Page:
As a tour guide, Magdalene is charmingly prone to distraction—interrupting the kangaroo story, for example, to brandish a stick and thrash a tree for 10 minutes until a single bush banana falls out (as it turns out, the fruit is too fibrous and overripe for us to eat). Since she had a Catholic education in Alice Springs and speaks prim, precise English, I ask Magdalene if she plans to add a modern perspective when she shares her culture with students and tourists. "Of course," she says. "People can only understand our culture if they can relate parts of their life to ours. The stories of the altyerre were never separate from day-to-day life; I often describe them in terms of education. On a given day, mathematics might have involved finding the right mulga stick for a spear and straightening it in the fire; social studies could have been learning the dreamtime song to a place you would never visit."

"And you can still live by these traditions, even when you drive a car and live in a house?"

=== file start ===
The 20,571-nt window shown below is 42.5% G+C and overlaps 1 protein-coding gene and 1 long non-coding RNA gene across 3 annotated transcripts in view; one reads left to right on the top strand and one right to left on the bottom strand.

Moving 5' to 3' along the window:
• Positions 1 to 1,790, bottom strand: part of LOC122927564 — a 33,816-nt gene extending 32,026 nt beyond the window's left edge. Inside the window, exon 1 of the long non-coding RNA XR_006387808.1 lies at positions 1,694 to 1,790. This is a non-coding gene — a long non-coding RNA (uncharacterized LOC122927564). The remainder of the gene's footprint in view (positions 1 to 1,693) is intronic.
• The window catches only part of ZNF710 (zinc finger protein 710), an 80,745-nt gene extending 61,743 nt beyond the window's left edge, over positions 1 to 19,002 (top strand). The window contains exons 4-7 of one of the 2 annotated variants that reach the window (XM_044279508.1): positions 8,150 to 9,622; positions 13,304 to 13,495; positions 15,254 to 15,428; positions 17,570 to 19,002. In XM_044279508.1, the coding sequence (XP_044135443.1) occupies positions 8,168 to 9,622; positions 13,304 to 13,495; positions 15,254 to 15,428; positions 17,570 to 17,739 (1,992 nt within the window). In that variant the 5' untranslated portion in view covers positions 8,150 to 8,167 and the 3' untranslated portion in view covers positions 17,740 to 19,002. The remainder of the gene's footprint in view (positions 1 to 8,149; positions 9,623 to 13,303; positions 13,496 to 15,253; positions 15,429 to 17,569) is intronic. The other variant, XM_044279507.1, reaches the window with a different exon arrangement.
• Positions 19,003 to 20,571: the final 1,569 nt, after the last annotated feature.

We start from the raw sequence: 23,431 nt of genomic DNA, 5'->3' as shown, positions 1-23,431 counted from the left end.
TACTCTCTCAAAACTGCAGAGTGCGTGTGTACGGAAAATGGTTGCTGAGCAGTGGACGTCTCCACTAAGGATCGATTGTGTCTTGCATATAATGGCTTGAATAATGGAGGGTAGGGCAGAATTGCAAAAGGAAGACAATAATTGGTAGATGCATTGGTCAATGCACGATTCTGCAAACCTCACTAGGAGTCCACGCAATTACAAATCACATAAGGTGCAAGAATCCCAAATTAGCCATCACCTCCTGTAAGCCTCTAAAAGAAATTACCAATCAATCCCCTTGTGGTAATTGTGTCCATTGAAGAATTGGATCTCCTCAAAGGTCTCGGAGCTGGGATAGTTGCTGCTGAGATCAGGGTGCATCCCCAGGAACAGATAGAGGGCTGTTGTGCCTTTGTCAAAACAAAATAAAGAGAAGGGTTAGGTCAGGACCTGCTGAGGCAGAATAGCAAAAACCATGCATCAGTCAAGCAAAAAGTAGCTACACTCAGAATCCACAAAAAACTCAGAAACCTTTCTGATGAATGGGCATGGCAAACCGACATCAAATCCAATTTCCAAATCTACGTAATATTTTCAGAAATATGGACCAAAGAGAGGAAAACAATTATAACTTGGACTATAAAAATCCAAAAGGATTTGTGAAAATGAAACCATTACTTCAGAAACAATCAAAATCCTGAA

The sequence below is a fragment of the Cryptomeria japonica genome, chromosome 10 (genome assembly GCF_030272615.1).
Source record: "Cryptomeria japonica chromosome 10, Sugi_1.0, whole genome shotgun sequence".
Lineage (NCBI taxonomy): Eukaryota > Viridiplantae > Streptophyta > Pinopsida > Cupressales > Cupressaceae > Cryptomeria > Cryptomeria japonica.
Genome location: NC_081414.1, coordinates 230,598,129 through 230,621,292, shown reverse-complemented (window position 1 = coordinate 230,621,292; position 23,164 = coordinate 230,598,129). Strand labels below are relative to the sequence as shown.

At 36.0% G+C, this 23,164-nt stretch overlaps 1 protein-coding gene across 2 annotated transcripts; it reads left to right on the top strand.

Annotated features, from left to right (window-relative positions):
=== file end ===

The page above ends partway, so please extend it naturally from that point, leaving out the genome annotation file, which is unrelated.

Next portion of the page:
"Traditions were always meant to serve the present," she says. "We may not be fully nomadic, as we were in the past, but we still travel to visit family, or pay respects, or attend initiation ceremonies. Hunting is still hunting, even if our men use rifles and Land Cruisers. Our culture doesn't teach us to hide from new things, and in many ways modern life is easier and less violent than our old ways. But that doesn't mean the altyerre is any less important or sacred to us."

As I listen to Magdalene, I have a small epiphany that puts my entire journey here into perspective: As much as my visit to indigenous Australia has been an implicit quest for cultural novelty, true aboriginal authenticity was never mine to discover. This is because authenticity anywhere is an internal dialogue within a culture as it synthesizes its past with the present, hoping to better navigate a changing world. The job of the traveler, I reckon, is to slow down and listen so that he can hear snippets of that conversation.

Before I can do this in earnest, however, I have one matter of clarification for Magdalene. "About the chilba man," I say. "How did the other hunters punish him?"

"I'll just say that they did something that suited his crime. Something that made him unable to do it again."

"You mean they chopped his penis off?"

Magdalene purses her lips, her eyes wavering just slightly before she turns to continue my tour of her homeland.

Taking this as a "yes," I follow behind, trying to envision singing maidens and lakes of nectar where I might previously have seen just scrub grass.

Rolf Potts is the author of two travel books, Vagabonding and Marco Polo Didn't Go There.